BRUSSELS: Greenyard, the Belgium producer of fresh, frozen and prepared fruit and vegetables, saw first-quarter sales decrease as revenue was impacted by movements in exchange rates, mainly the British pound.
The company said in a statement yesterday (29 August) that it booked sales of EUR1.1bn (US$1.3bn) in the three months through June, a 0.9% decline from a year earlier. Of the business segments, Long Fresh witnessed the biggest drop, posting a 4.9% decrease to EUR178m related to a shortage of supply as a result of last year’s “difficult” harvest, which could not offset an improvement in price movements.
Long Fresh sales were compressed 0.9% by foreign-exchange swings caused by the pound, the company said, which negatively effected overall revenue by 0.4%.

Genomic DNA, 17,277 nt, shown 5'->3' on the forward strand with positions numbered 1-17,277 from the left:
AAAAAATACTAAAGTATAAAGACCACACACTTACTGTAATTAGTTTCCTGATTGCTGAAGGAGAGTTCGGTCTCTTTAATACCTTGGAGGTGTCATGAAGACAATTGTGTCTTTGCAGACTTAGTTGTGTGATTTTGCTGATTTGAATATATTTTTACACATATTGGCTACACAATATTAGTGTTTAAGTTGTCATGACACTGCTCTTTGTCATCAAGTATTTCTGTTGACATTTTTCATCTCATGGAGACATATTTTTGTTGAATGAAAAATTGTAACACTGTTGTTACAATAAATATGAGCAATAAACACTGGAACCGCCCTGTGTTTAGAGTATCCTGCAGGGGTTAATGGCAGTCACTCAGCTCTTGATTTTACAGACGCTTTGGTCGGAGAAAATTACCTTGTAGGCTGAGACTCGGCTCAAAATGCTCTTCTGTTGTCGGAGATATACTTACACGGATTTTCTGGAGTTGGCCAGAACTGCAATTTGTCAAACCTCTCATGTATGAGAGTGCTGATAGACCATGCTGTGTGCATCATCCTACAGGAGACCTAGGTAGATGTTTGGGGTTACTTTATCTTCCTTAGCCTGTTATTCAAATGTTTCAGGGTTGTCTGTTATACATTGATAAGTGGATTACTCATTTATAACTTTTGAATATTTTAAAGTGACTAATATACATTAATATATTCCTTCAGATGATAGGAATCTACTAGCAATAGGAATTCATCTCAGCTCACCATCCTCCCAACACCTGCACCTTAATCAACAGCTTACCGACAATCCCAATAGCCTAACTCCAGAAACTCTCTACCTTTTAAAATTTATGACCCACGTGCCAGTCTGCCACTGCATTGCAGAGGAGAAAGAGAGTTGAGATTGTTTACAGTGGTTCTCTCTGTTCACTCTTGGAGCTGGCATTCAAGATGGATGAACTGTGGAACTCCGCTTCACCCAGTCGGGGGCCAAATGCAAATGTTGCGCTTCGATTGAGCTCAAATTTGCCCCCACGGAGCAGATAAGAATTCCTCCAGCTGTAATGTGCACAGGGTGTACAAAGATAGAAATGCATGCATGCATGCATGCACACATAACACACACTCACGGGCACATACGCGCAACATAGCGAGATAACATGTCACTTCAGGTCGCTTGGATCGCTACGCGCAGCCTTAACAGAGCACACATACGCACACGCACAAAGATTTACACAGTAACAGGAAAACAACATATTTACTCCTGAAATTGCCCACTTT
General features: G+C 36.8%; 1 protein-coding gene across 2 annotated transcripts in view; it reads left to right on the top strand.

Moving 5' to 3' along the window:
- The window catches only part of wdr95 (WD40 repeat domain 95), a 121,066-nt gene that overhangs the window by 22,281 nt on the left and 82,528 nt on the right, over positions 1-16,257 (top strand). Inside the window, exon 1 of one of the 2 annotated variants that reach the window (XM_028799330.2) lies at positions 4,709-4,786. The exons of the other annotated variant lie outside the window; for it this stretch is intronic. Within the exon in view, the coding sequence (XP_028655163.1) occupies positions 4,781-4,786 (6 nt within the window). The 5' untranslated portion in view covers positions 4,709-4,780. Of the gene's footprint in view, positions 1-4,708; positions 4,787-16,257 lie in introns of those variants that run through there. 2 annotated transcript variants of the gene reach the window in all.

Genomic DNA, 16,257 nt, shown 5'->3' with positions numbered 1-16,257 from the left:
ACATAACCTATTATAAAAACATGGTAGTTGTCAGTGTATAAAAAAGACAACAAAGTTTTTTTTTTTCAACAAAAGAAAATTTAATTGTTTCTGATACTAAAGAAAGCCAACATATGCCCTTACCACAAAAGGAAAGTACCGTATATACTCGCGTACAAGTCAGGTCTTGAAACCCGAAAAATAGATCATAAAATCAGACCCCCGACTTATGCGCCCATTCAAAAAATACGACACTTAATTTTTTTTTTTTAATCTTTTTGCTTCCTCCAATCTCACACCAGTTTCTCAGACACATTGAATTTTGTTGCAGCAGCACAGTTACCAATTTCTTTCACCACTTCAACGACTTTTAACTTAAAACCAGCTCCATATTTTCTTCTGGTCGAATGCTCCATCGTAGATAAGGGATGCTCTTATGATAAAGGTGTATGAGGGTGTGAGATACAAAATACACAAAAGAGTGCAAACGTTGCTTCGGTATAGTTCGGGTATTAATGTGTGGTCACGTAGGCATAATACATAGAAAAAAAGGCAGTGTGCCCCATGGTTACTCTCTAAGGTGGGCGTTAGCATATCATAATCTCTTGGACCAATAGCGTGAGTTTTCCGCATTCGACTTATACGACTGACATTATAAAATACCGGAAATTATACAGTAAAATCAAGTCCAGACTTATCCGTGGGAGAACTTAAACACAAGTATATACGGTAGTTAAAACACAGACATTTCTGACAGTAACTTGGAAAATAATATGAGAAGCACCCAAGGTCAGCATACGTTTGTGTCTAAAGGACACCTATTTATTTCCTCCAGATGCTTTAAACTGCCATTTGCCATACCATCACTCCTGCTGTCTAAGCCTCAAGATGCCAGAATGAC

While the separate Fresh sector reported a 0.1% drop in sales to EUR906m, the Horticulture unit saw revenue rise 3.6% to EUR25m.
In June, the company bought Poland’s mushroom substrate supplier Mykogen from private-equity firm Abris Capital Partners for EUR93m and said yesterday the transaction is expected to be closed before year-end.
Greenyard booked a drop in full-year net earnings in the 12 months through March to EUR0.7m due to “one-off” costs.
To accompany the first-quarter results, Greenyard gave an update of its share buyback. The company said it repurchased 10,000 shares on 21 August and 25 August, bringing the total since the programme was initiated in March to 1,742,000 for a total of EUR29.9m and representing 3.93% of outstanding stock.